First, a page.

Why Are Most Not Full 16x9 1920x1080p? - AVS Forum
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post #1 of 12 Old 10-01-2012, 09:30 PM - Thread Starter
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Just a curious question, the whole craze back in the day with needing a 16x9 widescreen instead of using a 4x3 standard TV to get rid of the black bars on the top and bottom of the screen and now most new movies aren't even using the whole 16x9 screen. Why is that? I see that most movies are either 1920x1040 and leave like an inch of black bars on top and bottom or 1920x800 and have like several inches of black bars. What gives. I want to use the whole dang screen...lol...I don't understand this
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post #2 of 12 Old 10-01-2012, 09:32 PM
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Movie screens are wider than 16:9, simple as that. If you want to see the whole thing, the black bars will still need to be there. If you want to understand it further, research "aspect ratio".

And while you're at it, "director's intent".

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post #3 of 12 Old 10-01-2012, 09:36 PM - Thread Starter
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Thanks for the reply, Then why did the craze even start with the 16x9 ratio? If they wanted to make new tv's that were more "theater" like then they should have been whatever the ratio is for the movies then...right?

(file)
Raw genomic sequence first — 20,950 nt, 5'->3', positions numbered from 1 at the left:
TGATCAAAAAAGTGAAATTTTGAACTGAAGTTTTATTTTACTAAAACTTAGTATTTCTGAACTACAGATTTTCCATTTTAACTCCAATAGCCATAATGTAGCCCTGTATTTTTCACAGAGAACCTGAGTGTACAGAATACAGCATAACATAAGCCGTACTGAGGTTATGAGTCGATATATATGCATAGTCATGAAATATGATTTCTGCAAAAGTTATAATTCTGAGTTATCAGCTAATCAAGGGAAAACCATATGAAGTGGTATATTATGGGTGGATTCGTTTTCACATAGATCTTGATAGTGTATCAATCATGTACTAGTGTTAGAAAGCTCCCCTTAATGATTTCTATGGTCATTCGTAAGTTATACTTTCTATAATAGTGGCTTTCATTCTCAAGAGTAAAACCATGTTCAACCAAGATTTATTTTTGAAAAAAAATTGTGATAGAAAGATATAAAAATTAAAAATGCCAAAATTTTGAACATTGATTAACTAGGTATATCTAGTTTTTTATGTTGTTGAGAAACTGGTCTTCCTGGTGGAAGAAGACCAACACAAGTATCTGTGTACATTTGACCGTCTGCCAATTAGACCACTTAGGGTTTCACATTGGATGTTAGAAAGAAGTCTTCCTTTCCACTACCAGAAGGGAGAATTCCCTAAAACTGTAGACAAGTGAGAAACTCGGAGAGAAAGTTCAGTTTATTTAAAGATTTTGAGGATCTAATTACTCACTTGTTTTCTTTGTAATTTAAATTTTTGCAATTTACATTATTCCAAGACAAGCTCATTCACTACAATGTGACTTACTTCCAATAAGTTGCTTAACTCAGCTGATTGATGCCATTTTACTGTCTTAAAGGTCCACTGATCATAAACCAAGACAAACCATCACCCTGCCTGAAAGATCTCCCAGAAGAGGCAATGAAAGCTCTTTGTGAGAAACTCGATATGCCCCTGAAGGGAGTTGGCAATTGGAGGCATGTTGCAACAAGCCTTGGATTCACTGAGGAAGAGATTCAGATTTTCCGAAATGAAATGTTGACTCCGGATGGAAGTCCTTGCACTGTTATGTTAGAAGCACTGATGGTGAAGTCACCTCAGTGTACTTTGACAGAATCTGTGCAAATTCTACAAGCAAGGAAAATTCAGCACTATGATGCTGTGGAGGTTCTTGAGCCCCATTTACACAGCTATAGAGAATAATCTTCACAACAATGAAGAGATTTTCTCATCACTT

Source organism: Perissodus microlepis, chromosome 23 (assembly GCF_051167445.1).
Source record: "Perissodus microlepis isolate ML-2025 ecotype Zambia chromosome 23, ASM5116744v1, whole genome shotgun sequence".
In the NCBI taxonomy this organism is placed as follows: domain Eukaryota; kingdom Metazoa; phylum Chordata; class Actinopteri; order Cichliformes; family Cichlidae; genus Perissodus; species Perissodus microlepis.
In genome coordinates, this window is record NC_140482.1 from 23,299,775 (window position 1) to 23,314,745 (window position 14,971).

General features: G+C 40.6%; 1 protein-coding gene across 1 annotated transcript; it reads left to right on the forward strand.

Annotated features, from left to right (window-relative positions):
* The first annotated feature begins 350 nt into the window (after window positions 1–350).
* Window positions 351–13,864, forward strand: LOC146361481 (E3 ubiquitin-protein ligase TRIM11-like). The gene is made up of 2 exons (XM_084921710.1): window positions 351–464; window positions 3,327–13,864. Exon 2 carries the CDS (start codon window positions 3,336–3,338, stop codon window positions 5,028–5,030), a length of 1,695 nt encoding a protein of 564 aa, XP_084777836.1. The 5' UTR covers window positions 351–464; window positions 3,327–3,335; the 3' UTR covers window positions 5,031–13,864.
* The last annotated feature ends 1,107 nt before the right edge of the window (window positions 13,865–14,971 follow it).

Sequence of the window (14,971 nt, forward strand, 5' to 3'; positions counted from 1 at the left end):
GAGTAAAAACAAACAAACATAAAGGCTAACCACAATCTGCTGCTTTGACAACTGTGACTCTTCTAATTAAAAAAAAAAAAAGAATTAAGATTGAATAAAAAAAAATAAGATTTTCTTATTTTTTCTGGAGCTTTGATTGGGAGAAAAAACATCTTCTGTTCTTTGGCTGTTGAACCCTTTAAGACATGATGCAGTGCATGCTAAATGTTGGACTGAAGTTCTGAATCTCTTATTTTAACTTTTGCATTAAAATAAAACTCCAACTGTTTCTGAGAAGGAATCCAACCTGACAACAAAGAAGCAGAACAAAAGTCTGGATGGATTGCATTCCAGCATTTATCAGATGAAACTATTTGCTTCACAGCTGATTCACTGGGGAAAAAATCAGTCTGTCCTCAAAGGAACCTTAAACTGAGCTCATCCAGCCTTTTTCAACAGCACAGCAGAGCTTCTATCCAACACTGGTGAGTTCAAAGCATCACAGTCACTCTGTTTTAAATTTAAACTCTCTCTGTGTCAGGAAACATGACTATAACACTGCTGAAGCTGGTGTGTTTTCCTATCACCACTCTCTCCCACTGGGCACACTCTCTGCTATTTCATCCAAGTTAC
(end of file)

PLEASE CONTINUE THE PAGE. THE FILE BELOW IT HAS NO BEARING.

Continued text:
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post #4 of 12 Old 10-01-2012, 09:44 PM
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Odd question from someone who's not new to AVS...

Films are shot for movie theaters, not TVs. That's the way it's always been. Presenting them on television requires compromises, and 16:9 is a compromise between the various aspect ratios in use. I believe it is the geometric mean of your standard-def 4:3 television set and 2.35:1 anamorphic format.... which also happens to be very close to 1.85:1, the other "standard" movie aspect ratio used these days.
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post #5 of 12 Old 10-01-2012, 10:20 PM
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Not just an odd question...but a stunning question from someone who's been an AVS member for 5 years.

And, based on past experience and your question, you're not likely to find an answer that will satisfy you in one thread.

This issue is fundamental to understanding home theater and gaining that understanding is likely to require a lot of searching here and a whole of reading. I'm not trying to be a wise guy but you need to spend a few weeks reading old threads about Aspect Ratios.
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post #6 of 12 Old 10-01-2012, 10:39 PM
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Quote:
Originally Posted by thenightman4u View Post

Just a curious question, the whole craze back in the day with needing a 16x9 widescreen instead of using a 4x3 standard TV to get rid of the black bars on the top and bottom of the screen and now most new movies aren't even using the whole 16x9 screen. Why is that? I see that most movies are either 1920x1040 and leave like an inch of black bars on top and bottom or 1920x800 and have like several inches of black bars. What gives. I want to use the whole dang screen...lol...I don't understand this

5df78_ORIG-cringe.gif